On the other hand, if you think the recent past will be similar to the future, the iShares ETF may continue to deliver better returns. At 70% of the fund though, investors must be aware of how concentrated it is in the US, and how richly valued the portfolio is as a result.
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There is not much point owning both, as there will be a lot of duplication in companies. For those seeking more diversification, Vanguard is the better choice.
iShares Core MSCI World Ucits ETF is one of ii's Super 60 investment ideas, but that does not mean that Vanguard’s alternative is not an excellent investment.
Picking the right share class is important. For Vanguard, the accumulation share class has the stock market ticker VWRP and the distribution share class (where income is paid out to investors) is VWRL.
Accumulation units of the iShares ETF have the ticker SWDA. If you want distribution units, then you have to buy IWDG, which is a currency-hedged version of the ETF and pays out income. It costs slightly more at 0.3%.
Don’t confuse iShares Core MSCI World Ucits ETF (SWDA) with iShares MSCI World Ucits ETF (IWRD). The latter is an older ETF, tracking the same market, but charges 0.5%.
Are there alternatives?
There are plenty, as most large fund groups try and offer passive options for global shares. For ETF fans, there are cheaper but less established funds to consider.
One of the cheapest options is the L&G Global Equity Ucits ETF (LGGG), which charges 0.1%. This ETF tracks the Solactive Core Developed Markets Large and Mid Cap Index. However, this is a relatively new fund, listing only in 2018, and has just £45 million invested in it.
There are other ETFs to look at, listed in this article, but not all are traded in pounds, which means that there are foreign exchange fees to consider when you deal.
Open-ended index funds also offer cheap and simple access to global shares, but do not offer instant dealing like ETFs. They are daily dealing, however trades can take a couple of business days to complete.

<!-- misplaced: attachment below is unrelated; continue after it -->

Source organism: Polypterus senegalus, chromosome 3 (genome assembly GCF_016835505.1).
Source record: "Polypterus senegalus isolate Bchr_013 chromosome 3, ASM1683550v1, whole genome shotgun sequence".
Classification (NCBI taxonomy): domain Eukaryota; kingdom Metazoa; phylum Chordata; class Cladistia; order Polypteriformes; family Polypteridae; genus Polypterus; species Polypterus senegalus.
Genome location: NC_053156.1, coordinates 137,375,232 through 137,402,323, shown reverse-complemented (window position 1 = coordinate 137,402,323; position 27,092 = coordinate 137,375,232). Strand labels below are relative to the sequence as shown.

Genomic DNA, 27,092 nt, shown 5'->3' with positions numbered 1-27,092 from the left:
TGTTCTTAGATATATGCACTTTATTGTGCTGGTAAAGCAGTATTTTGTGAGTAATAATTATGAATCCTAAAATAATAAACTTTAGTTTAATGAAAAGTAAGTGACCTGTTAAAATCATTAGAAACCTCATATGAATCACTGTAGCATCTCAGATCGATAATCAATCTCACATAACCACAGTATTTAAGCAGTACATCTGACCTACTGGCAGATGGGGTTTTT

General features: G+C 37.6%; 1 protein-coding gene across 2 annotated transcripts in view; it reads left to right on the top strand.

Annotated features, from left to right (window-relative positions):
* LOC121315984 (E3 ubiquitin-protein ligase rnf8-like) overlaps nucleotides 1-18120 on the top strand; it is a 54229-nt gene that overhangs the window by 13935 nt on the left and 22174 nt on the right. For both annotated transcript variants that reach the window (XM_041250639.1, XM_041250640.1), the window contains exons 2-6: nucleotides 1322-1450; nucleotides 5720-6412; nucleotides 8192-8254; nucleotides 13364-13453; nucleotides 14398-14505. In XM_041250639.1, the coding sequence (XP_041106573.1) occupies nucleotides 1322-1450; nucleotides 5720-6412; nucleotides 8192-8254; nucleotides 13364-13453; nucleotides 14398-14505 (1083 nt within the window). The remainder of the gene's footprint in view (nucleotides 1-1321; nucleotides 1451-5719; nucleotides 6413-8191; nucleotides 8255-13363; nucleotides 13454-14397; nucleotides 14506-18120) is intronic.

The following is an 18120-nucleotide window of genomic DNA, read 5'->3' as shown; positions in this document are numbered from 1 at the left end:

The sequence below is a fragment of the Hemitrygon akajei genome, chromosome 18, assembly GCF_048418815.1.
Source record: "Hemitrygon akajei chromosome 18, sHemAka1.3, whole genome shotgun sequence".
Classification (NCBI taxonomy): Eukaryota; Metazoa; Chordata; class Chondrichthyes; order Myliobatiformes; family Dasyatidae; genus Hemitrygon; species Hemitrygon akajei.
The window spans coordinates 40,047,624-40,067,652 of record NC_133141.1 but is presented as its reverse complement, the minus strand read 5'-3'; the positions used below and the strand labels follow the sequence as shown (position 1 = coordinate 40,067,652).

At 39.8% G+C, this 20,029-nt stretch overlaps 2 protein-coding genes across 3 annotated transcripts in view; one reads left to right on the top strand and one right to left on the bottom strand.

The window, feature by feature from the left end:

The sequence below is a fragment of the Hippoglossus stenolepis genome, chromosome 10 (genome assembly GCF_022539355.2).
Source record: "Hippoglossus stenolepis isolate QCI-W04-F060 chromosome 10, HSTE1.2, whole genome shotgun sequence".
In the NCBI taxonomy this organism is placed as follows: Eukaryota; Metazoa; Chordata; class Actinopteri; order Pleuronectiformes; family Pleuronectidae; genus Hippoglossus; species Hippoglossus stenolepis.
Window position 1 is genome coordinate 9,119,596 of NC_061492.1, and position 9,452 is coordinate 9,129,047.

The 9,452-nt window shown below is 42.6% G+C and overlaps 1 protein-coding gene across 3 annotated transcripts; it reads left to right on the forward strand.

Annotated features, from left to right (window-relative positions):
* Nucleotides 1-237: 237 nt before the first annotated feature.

Funds to look at include Fidelity Index World, which tracks the MSCI World index and costs 0.12%, and HSBC FTSE All World Index, which costs 0.13% and tracks the FTSE All World index. L&G Global Equity Index fund costs 0.08% and tracks the FTSE World Index, which owns around 2,500 shares.
These articles are provided for information purposes only. Occasionally, an opinion about whether to buy or sell a specific investment may be provided by third parties. The content is not intended to be a personal recommendation to buy or sell any financial instrument or product, or to adopt any investment strategy as it is not provided based on an assessment of your investing knowledge and experience, your financial situation or your investment objectives. The value of your investments, and the income derived from them, may go down as well as up. You may not get back all the money that you invest. The investments referred to in this article may not be suitable for all investors, and if in doubt, an investor should seek advice from a qualified investment adviser.
Full performance can be found on the company or index summary page on the interactive investor website. Simply click on the company's or index name highlighted in the article.